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Yemen’s war must end to deal with starvation, UN food aid chief says


UNITED NATIONS: As the World Food Programme (WFP), a U.N. agency, prepares to ramp up aid to Yemen, in the face of the world’s worst humanitarian crisis, David Beasley, its executive-director, issued a heartfelt plea for all warring parties to end “this horrible war.”

Beasley was speaking on his return to Rome from a three-day visit to the country, which included Hudaydah, a port town critical to the humanitarian effort in Yemen, as the gateway for 70 per cent of the food, fuel and medicine imports on which the majority of the population depends.
The relief efforts of the WFP are severely hampered by severe fighting around Hudaydah, Beasley said, adding he saw first-hand the heartbreaking consequences effects on Yemenis when he was shown around a hospital in the city and saw small children, so malnourished they little more than skin and bone, lying there with hardly the strength to breathe. Let the children live and let the people start to rebuild their lives.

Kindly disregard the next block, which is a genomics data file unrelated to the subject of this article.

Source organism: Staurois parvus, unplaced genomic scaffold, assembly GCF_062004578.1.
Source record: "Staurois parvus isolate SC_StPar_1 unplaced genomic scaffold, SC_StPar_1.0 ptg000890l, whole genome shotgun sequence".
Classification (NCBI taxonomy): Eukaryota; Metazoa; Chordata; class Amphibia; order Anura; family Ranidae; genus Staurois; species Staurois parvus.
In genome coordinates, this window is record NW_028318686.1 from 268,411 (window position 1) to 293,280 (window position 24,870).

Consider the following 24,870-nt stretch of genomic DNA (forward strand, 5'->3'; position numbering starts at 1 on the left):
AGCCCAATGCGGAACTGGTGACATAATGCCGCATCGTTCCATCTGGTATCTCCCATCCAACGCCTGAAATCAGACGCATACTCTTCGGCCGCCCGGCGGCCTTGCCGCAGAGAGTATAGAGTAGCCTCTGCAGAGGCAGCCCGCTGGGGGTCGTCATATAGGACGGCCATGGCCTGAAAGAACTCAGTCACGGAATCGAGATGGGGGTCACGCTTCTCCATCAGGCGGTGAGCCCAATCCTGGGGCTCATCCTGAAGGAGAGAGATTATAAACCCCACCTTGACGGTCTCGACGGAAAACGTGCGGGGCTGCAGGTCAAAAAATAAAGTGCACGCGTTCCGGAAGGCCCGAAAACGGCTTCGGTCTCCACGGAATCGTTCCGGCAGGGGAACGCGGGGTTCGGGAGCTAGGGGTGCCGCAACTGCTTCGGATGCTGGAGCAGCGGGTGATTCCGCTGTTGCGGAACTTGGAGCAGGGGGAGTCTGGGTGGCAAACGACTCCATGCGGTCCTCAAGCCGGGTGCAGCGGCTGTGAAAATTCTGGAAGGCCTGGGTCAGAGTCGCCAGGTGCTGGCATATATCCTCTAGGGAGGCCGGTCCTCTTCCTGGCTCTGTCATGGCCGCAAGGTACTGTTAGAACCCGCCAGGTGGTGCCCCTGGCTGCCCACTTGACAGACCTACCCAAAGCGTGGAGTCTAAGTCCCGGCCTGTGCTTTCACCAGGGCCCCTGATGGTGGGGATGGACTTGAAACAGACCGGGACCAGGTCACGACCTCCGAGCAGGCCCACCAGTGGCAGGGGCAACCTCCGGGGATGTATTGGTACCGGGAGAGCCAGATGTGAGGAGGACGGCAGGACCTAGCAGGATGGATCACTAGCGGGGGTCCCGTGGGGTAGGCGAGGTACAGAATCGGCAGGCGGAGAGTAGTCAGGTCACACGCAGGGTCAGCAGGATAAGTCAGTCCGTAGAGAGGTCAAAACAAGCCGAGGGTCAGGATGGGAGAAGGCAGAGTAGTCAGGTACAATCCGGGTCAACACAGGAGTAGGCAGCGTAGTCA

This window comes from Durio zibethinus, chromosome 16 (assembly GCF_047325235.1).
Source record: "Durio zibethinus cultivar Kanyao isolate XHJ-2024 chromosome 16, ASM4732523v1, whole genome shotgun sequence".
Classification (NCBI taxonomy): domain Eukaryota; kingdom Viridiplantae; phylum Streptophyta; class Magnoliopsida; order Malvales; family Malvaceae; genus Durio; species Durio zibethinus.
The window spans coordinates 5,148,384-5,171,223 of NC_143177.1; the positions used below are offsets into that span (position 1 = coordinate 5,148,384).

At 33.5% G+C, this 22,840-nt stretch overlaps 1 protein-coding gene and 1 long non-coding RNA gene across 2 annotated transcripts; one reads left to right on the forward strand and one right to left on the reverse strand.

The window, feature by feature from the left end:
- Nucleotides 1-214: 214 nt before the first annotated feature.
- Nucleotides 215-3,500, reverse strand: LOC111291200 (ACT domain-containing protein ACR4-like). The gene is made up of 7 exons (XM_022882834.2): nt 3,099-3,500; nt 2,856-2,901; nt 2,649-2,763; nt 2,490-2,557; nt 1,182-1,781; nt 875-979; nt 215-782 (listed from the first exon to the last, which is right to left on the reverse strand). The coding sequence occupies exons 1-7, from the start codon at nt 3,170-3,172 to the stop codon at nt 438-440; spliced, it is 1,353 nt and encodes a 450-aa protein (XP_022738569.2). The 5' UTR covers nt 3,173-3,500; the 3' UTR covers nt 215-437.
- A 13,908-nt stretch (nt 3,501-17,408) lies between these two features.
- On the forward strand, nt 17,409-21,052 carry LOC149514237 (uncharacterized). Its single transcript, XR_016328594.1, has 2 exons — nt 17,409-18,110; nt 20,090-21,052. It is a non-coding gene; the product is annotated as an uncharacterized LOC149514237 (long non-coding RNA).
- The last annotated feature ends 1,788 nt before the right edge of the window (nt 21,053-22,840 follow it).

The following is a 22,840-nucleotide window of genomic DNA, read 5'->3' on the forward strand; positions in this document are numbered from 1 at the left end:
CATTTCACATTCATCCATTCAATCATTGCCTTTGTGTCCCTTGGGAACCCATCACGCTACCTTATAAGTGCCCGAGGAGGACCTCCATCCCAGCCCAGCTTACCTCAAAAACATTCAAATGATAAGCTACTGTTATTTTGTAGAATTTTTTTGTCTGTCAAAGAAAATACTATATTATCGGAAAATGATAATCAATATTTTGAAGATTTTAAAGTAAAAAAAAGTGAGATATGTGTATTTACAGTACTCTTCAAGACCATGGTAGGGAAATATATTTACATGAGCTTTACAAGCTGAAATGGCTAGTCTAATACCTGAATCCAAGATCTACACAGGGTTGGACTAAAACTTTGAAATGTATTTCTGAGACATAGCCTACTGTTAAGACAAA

WFP is already reaching seven to eight million people with food assistance every month, in the face of rapidly rising hunger, the agency said it is preparing to scale up even further to provide food and cash-based assistance for as many as 12 million people.
Speaking in Hudaydah, Beasley emphasized the essential role that the port plays in ensuring this aid reaches those in need: “I am here to send a clear message to the world that we need to protect this port at all costs, make sure that it can function at the highest capacity, because if we don’t then people are going to die.”
The WFP chief added that the economy, which has collapsed as a result of the conflict, must be restarted so that people can have the money they need to buy food and other basics, but that this will only be possible once there is peace.